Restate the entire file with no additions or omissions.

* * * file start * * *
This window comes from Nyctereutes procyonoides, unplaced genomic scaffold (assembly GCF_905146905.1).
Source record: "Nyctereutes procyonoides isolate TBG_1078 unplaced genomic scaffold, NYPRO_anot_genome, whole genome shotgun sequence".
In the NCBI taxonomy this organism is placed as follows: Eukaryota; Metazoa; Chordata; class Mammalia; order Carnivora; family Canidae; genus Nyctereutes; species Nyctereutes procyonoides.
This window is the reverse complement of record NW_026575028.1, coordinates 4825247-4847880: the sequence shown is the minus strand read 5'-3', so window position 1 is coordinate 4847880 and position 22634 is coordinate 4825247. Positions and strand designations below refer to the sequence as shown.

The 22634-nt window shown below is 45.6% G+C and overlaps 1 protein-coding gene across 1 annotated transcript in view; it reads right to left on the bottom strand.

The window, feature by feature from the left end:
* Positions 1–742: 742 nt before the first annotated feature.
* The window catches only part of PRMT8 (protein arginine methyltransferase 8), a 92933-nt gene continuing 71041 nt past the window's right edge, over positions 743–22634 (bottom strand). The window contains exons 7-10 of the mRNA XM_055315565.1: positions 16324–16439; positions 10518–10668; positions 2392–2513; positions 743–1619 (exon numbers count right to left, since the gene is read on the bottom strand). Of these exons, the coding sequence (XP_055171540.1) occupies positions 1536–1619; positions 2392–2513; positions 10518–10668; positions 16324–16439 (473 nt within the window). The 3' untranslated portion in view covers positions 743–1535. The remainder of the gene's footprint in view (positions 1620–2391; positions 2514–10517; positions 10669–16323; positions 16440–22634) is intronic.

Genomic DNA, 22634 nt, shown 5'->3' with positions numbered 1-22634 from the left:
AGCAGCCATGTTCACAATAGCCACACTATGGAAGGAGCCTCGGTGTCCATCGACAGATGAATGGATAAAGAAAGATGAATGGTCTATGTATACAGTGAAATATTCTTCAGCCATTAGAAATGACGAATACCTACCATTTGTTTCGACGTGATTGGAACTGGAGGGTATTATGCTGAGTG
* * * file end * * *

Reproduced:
This window comes from Nyctereutes procyonoides, unplaced genomic scaffold (assembly GCF_905146905.1).
Source record: "Nyctereutes procyonoides isolate TBG_1078 unplaced genomic scaffold, NYPRO_anot_genome, whole genome shotgun sequence".
In the NCBI taxonomy this organism is placed as follows: Eukaryota; Metazoa; Chordata; class Mammalia; order Carnivora; family Canidae; genus Nyctereutes; species Nyctereutes procyonoides.
This window is the reverse complement of record NW_026575028.1, coordinates 4825247-4847880: the sequence shown is the minus strand read 5'-3', so window position 1 is coordinate 4847880 and position 22634 is coordinate 4825247. Positions and strand designations below refer to the sequence as shown.

The 22634-nt window shown below is 45.6% G+C and overlaps 1 protein-coding gene across 1 annotated transcript in view; it reads right to left on the bottom strand.

The window, feature by feature from the left end:
* Positions 1–742: 742 nt before the first annotated feature.
* The window catches only part of PRMT8 (protein arginine methyltransferase 8), a 92933-nt gene continuing 71041 nt past the window's right edge, over positions 743–22634 (bottom strand). The window contains exons 7-10 of the mRNA XM_055315565.1: positions 16324–16439; positions 10518–10668; positions 2392–2513; positions 743–1619 (exon numbers count right to left, since the gene is read on the bottom strand). Of these exons, the coding sequence (XP_055171540.1) occupies positions 1536–1619; positions 2392–2513; positions 10518–10668; positions 16324–16439 (473 nt within the window). The 3' untranslated portion in view covers positions 743–1535. The remainder of the gene's footprint in view (positions 1620–2391; positions 2514–10517; positions 10669–16323; positions 16440–22634) is intronic.

Genomic DNA, 22634 nt, shown 5'->3' with positions numbered 1-22634 from the left:
AGCAGCCATGTTCACAATAGCCACACTATGGAAGGAGCCTCGGTGTCCATCGACAGATGAATGGATAAAGAAAGATGAATGGTCTATGTATACAGTGAAATATTCTTCAGCCATTAGAAATGACGAATACCTACCATTTGTTTCGACGTGATTGGAACTGGAGGGTATTATGCTGAGTG